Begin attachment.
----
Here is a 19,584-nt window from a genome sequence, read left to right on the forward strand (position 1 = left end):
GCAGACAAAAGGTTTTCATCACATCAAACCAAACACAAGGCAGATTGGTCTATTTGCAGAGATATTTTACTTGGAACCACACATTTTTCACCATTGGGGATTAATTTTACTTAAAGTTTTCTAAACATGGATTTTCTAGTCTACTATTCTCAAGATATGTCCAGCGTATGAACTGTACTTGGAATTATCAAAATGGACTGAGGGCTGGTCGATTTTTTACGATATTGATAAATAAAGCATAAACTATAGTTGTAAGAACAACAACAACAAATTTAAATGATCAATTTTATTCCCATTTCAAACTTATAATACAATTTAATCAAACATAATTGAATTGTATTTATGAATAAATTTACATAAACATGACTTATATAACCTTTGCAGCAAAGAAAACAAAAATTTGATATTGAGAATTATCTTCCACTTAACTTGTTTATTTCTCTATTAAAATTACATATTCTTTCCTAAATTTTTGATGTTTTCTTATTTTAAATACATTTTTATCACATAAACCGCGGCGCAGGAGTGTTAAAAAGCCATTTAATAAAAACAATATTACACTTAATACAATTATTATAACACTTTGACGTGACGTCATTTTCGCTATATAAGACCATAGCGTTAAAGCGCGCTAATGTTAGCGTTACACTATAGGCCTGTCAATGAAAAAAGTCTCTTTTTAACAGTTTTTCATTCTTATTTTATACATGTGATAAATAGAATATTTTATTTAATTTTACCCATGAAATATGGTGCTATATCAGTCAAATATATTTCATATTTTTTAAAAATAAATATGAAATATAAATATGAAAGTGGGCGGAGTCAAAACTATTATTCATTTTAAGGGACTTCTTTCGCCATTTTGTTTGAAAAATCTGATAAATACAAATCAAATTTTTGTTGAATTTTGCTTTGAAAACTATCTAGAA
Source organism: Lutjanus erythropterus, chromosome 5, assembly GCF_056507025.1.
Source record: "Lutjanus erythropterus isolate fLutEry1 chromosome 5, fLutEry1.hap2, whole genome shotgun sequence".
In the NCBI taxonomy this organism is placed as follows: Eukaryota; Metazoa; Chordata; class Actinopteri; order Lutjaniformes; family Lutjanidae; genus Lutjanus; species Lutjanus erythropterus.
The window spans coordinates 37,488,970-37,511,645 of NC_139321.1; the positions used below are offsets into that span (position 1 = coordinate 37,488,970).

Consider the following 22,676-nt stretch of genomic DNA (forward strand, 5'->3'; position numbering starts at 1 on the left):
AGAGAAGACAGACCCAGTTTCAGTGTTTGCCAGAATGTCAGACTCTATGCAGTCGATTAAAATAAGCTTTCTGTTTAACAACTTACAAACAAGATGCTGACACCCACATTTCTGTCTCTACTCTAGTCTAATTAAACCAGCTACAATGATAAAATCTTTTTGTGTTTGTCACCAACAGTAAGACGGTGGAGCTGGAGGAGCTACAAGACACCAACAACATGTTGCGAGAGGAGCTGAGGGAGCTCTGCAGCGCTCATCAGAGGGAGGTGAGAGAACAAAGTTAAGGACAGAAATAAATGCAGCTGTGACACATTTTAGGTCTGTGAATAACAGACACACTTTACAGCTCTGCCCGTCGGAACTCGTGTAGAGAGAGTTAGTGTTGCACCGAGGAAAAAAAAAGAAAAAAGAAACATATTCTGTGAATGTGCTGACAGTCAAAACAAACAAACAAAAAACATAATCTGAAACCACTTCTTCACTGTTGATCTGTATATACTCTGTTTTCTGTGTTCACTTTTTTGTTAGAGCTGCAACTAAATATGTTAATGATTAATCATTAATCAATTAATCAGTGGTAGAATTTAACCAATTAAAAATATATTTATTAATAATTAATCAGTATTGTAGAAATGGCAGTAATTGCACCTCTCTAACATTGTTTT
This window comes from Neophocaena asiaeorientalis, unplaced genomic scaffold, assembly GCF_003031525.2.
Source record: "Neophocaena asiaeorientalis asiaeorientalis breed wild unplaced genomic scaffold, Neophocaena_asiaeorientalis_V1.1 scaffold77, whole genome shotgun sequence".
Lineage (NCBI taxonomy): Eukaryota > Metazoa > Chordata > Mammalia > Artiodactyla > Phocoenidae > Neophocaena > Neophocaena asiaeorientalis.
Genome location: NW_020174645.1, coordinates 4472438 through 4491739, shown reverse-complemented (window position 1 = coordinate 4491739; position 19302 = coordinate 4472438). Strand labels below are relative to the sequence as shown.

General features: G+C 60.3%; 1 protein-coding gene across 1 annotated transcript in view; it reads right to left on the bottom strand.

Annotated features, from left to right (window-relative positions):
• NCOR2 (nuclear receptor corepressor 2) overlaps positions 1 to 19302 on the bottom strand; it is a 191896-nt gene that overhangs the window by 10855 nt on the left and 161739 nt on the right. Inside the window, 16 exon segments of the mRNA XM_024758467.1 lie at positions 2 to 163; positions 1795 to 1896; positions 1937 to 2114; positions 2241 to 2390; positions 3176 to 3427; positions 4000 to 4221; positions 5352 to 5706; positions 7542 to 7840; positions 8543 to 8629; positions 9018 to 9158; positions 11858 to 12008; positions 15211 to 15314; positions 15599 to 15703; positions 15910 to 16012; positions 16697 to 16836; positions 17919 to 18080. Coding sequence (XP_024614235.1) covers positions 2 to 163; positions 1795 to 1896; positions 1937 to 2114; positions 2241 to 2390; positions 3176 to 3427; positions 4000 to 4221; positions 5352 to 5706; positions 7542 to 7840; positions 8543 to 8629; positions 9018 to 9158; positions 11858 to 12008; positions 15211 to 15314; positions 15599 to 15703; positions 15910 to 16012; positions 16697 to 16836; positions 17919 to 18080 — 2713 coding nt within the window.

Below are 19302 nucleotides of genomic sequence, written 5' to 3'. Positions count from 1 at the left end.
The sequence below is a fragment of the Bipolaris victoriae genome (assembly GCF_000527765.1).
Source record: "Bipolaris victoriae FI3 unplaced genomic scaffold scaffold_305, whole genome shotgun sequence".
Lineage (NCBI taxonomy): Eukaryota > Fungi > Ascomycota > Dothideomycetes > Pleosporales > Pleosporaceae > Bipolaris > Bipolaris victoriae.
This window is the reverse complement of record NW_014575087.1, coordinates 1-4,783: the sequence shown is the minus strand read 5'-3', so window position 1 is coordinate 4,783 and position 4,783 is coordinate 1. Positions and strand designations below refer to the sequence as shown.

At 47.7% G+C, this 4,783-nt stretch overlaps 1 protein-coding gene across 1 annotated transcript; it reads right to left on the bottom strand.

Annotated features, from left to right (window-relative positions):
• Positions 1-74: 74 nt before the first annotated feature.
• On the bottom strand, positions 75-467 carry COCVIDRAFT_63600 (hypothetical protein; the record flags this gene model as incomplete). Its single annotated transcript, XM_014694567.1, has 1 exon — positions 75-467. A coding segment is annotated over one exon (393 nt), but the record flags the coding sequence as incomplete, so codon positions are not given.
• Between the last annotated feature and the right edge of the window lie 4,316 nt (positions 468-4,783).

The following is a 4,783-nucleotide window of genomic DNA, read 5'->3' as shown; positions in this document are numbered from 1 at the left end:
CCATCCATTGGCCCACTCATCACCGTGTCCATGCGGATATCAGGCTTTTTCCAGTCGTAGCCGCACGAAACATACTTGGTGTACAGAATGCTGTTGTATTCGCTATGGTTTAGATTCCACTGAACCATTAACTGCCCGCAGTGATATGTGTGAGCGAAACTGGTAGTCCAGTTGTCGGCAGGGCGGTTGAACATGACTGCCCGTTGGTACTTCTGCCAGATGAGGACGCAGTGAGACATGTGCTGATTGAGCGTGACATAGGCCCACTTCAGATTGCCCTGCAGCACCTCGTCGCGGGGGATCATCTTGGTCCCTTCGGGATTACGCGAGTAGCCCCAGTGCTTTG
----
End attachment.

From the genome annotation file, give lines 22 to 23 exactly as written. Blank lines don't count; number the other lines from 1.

Annotated features, from left to right (window-relative positions):
• Positions 1-74: 74 nt before the first annotated feature.